As a Structured Data enthusiast, I was over the moon when Google released this podcast. At Schema App, we live and breathe structured data every day of the year. This podcast provides some insights from Google on how structured data compliments their machine learning work, along with the challenge of keeping structured data up to date and how structured data is here to stay. I highly recommend the 30 min show.
Machine Learning & Structured Data
We often get asked at Schema App, whether machine learning will make structured data obsolete. Ryan Levering shared how machine learning and structured data work together. Structured data is something you can control and give to Google, enabling Google to build features. Then they can further enhance the search experience using machine learning.
“Most of our features over time migrate to that approach where we ingest it. Maybe we start with one approach where we’re just using ML. And then we eventually add markups so people have control. Or it’s the opposite way around. And we start– we bootstrap with markup in an eco-system approach where people are giving us data. And then we enhance coverage of the feature by adding ML long run.”
Ryan Levering @ 8:34
Structured Data beyond Rich Results
Their answer was vague (funny when the topic is about disambiguation, ha!). They use machine learning to identify the topic of the page, and will “sometimes” refer to structured data to help. It sounds like if you are using structured data to clarify the topics on the page, it can be of value.
“So structured data is just one signal in that overall calculation. But it can help us with certain disambiguation in terms of what the actual page is about. So, it is useful, but just in a more implicit sense right now.”
Ryan Levering @ 16:06
Challenge: Keeping your Structured Data Up to Date
One of the challenges for Google is to ensure that the structured data matches the content on the page, what Martin Splitt refers to as drift. Basically, is the human and machine-readable (structured data) content in sync?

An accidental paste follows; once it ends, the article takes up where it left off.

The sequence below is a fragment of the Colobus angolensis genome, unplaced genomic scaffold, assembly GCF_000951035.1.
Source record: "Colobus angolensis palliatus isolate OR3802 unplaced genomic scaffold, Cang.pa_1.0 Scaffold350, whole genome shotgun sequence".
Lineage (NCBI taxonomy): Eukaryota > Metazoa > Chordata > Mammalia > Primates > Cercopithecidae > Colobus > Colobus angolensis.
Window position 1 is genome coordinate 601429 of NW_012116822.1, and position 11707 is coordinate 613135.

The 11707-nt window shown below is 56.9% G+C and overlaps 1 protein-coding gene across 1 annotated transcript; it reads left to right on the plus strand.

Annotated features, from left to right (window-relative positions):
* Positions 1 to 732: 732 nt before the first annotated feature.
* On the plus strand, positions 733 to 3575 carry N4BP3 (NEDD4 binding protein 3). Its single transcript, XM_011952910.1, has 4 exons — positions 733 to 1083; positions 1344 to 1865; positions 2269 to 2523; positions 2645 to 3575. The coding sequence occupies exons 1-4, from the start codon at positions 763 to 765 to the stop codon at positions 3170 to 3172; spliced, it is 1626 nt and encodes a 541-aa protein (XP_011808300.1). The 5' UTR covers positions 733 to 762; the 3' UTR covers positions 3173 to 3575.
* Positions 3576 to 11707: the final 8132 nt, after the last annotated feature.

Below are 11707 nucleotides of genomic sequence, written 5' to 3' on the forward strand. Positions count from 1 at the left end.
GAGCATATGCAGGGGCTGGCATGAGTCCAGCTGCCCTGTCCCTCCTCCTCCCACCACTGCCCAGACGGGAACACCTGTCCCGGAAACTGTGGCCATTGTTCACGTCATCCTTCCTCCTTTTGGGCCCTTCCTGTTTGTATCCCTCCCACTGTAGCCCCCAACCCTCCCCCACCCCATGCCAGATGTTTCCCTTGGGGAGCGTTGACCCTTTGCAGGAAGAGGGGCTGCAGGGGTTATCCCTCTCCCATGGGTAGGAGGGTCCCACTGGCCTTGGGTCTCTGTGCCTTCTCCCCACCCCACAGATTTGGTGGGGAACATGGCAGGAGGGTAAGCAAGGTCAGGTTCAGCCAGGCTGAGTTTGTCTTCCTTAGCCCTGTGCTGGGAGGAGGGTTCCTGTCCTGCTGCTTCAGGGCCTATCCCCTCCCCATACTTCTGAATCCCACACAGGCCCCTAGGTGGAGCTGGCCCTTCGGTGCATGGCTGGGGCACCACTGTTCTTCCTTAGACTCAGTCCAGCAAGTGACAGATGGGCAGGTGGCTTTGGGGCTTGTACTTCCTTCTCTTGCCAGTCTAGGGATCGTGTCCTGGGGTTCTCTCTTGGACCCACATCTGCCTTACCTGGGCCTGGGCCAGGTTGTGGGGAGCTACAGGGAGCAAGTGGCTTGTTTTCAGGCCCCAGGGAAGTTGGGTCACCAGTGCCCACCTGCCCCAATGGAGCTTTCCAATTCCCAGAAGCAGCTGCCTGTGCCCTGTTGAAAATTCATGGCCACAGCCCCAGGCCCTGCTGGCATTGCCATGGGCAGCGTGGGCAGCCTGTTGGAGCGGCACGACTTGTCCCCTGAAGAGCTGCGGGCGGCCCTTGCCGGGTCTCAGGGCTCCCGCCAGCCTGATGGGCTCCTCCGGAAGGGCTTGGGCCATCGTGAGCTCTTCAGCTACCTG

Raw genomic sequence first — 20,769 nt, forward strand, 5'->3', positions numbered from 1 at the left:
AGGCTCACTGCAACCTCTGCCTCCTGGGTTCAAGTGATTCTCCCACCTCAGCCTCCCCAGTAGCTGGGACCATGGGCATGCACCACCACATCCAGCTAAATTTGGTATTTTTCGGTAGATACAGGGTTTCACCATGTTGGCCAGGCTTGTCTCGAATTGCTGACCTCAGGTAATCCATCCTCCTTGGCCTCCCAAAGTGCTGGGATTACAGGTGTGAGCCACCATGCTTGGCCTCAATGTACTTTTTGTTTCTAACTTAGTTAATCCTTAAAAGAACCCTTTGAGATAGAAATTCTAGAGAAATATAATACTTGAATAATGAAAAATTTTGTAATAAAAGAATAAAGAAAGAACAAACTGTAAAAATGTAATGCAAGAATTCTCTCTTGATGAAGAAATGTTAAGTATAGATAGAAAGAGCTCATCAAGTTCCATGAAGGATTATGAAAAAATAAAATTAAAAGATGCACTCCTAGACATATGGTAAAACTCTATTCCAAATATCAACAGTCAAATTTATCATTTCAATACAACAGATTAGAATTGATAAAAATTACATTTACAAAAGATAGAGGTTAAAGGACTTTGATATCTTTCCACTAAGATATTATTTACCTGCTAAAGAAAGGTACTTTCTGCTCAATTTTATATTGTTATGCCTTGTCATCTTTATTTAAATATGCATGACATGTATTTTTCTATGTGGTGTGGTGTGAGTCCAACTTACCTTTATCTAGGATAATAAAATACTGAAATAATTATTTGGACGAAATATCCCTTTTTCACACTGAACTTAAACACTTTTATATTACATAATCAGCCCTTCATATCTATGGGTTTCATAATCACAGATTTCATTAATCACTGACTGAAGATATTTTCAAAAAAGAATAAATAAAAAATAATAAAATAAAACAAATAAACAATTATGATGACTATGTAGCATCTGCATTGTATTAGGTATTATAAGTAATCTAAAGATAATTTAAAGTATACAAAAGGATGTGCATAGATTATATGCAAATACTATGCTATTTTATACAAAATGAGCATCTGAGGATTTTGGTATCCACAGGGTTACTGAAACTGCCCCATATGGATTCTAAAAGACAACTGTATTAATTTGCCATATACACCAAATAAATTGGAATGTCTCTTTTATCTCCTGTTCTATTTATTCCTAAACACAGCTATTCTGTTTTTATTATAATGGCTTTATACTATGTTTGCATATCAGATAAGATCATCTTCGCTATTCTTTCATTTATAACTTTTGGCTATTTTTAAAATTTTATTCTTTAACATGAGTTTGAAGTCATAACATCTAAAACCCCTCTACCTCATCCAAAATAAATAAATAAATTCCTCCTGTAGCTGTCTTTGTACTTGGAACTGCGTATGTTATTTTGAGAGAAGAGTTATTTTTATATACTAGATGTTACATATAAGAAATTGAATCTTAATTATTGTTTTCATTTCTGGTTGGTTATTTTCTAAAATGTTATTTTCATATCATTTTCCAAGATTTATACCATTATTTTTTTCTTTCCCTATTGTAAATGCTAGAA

Google checks this, and it’s costly to them. Depending on how you implement structured data, this can be very time-consuming and complex. Ryan recommends not doing structured data manually, but finding a way to build it on the content. This in itself has its challenges, keeping templates up to date, ensuring content performs to load in time, etc.
We’ve worked hard to solve this problem, and that is why we built Schema App’s Highlighter. The Highlighter builds structured data from your website content, so it is easy to solve this challenge of keeping it up to date.
“I think the key is to make sure that the thing that’s generating– like Martin alluded to– the thing that’s generating your content is coming from your database directly and it’s not really manual.”
Ryan Levering @ 22:20
The Future of Structured Data
Good news! The future for structured data is bright. Ryan shared that in the mid-term, they will be looking to add new features and start leveraging Structured Data universally to enhance the Google experience.
“I mean we continue to flesh out the structured data usage in terms of adding more features and looking into more ways we can use it in cooler things that are not just visual treatments but actually help with more understanding on the page” Ryan Levering @ 27:07
In the long term, Ryan shared his vision of finding ways to consume structured data programmatically, removing the need to have structured data on the webpage, while still linking it to the webpage.
“I would like to move to where we are adjusting more and more data through structured data-specific channels rather than necessarily conveying all of our information on the web page itself.”
Ryan Levering @ 27:20
As I mentioned previously, the future is bright for structured data, and we are so excited at Schema App to solve these challenges with our Schema App Highlighter – the best tool on the market that deploys structured data at scale, enabling you to reap all the benefits and take control of your brand in search.
Martha van Berkel is the co-founder and CEO of Schema App, an end-to-end Semantic Schema Markup solution provider based in Ontario, Canada. She focuses on helping SEO teams globally understand the value of Schema Markup and how they can leverage Schema Markup to grow search performance and develop a reusable content knowledge graph that drives innovation. Before starting Schema App, Martha was a Senior Manager responsible for online support tools at Cisco. She is a Mom of two energetic kids, loves to row, and drinks bulletproof coffee.